Kim Kardashian is a name that most of us know well, even if we don’t mean to. You could live under a rock, and someone would still lift it to tell you about the latest Kardashian-Jenner drama.
In a world that revolves around social media stars, Kim K reigns supreme as the girl that’s famous for no good reason at all. Well, unless you count her sex tape.
Over the past few years, Kim got seemingly bored with just pouting for the camera and instead decided to get involved with practicing law. Being an advocate for change is undoubtedly an admirable quality, but how can the girl that rose to prominence for bedding Ray J ever be taken seriously?
The trouble is, there are people out there that do take her seriously. So seriously that they’ll pander to her will and do anything she says. Donald Trump is one of them.
Back in 2018, Kim tirelessly campaigned for the release of non-violent offender Alice Marie Johnson. Johnson was sentenced to life imprisonment without parole in 1997 for her mid-level involvement in a cocaine ring.
Despite her plea to Obama when he was in office, she wasn’t released until Kim Kardashian caught wind of Johnson’s case and made a personal plea to President Trump. Kim’s appeal wasn’t based on law. Just a “feeling.”
I just couldn’t sit back and see Alice spend the rest of her life in prison. When I saw that she had a big family and her sisters and her grandkids, and it just reminded me of my family, and I thought, “What if one of us made a decision that just changed our family for the rest of our lives?”
Now here’s the exciting part. Trump, a man who previously said that all drug dealers should be executed, actually agreed. Within a hot minute, Johnson was out. Would he have done so if anyone else had asked him, besides Mrs. Kanye West? Unlikely.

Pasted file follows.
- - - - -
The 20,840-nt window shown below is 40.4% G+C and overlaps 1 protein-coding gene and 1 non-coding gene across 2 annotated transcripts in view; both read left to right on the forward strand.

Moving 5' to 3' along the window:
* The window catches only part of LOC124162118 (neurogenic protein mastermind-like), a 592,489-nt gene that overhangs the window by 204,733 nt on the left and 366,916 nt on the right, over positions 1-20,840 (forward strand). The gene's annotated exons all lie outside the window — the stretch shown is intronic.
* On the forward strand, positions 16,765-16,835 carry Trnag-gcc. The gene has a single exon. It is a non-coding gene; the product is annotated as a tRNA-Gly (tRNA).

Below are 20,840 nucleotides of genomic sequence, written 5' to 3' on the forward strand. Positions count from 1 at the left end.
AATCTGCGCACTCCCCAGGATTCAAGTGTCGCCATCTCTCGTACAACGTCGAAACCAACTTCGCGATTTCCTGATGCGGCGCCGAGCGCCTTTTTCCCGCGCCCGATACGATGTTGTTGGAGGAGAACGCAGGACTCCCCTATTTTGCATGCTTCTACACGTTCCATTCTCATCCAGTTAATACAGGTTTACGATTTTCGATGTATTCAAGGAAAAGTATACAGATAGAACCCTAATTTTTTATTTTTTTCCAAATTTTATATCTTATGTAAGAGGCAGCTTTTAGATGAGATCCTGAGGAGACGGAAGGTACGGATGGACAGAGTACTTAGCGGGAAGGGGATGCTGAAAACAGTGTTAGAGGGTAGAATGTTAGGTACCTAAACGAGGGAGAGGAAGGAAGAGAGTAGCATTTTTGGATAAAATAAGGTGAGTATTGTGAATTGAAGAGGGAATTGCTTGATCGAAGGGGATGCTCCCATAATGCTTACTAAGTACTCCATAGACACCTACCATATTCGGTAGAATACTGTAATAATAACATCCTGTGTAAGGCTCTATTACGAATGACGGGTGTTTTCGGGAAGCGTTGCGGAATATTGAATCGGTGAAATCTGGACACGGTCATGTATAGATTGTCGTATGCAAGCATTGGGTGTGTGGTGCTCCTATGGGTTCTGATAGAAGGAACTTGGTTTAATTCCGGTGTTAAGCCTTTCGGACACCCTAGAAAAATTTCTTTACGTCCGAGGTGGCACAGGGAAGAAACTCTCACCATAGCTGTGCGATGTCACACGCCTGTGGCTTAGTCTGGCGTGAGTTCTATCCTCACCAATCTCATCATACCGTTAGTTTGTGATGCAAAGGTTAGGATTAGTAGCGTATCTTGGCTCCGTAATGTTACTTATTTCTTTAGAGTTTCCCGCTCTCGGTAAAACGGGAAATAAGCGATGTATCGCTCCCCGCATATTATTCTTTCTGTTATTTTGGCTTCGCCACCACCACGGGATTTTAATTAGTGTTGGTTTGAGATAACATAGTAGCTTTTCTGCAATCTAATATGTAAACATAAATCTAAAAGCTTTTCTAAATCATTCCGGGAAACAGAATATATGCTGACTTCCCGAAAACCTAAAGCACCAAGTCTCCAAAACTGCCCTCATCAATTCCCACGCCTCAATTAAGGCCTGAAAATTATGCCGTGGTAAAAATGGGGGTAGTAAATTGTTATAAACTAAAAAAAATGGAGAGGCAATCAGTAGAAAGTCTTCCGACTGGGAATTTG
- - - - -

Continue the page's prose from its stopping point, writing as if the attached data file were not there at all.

This is precisely why Kim could never be a real lawyer.
When Kim announced she was reading the law and preparing to take her exams back in 2019, it was a little bit of a shock to the system. Kim can read all the books she likes. She can pass the California bar with flying colors. But, the influencer will never be a real lawyer. She is far too well known and influential. Her very presence in the law industry has the potential to do more harm than good.
Take, for example, her latest project. This week, Kim tweeted her thanks to the Supreme Court for choosing not to execute convicted murderer Ruben Gutierrez at the last minute.
Guiterrez had one hour until his date with the Lord, but he was granted a Stay of Execution at the last moment on religious grounds, thanks to the backing of Kim and several others.
Gutierrez was convicted of a truly horrendous crime. Eighty-five-year-old Escolastica Harrison was killed in her mobile home in 1998 when Gutierrez, along with two others, entered her home, beat her, stabbed her multiple times in the head with a screwdriver, and left with $56,000 of her money. Despite the damning evidence and his conviction, Gutierrez says he’s not guilty. He wants DNA testing to prove it, but the state doesn’t.
He says it, so of course, Kim believes him. After all, murderers are known for telling the truth, aren’t they?
The issue here isn’t with Kim wanting to make positive changes. It’s that she’s naive enough to think that she can ever make any changes that are unbiased and fair. The law system is already corrupt enough as it is without adding one of the world’s most famous women into the mix.
Kim could be the smartest lawyer on the planet. She could be capable of handling cases even more prominent than her dad had, with criminals even more prolific than O.J. Simpson. But, she simply has too much sway over weak-minded people. How can jurors or even some judges ever fully put aside the fact that they’re talking to Kim Kardashian?
With great power comes great responsibility. Kim has no way of knowing if Gutierrez is really innocent. Even if he didn’t commit the murder himself, he readily admitted to planning the robbery.
Kim wants to use her influence to get people to listen to her, but that’s the problem. People will listen to Kim–whether she’s right or wrong.
Disclaimer: The opinions expressed in this article do not necessarily reflect the views of CCN.com.
Last modified: June 20, 2020 10:33 AM UTC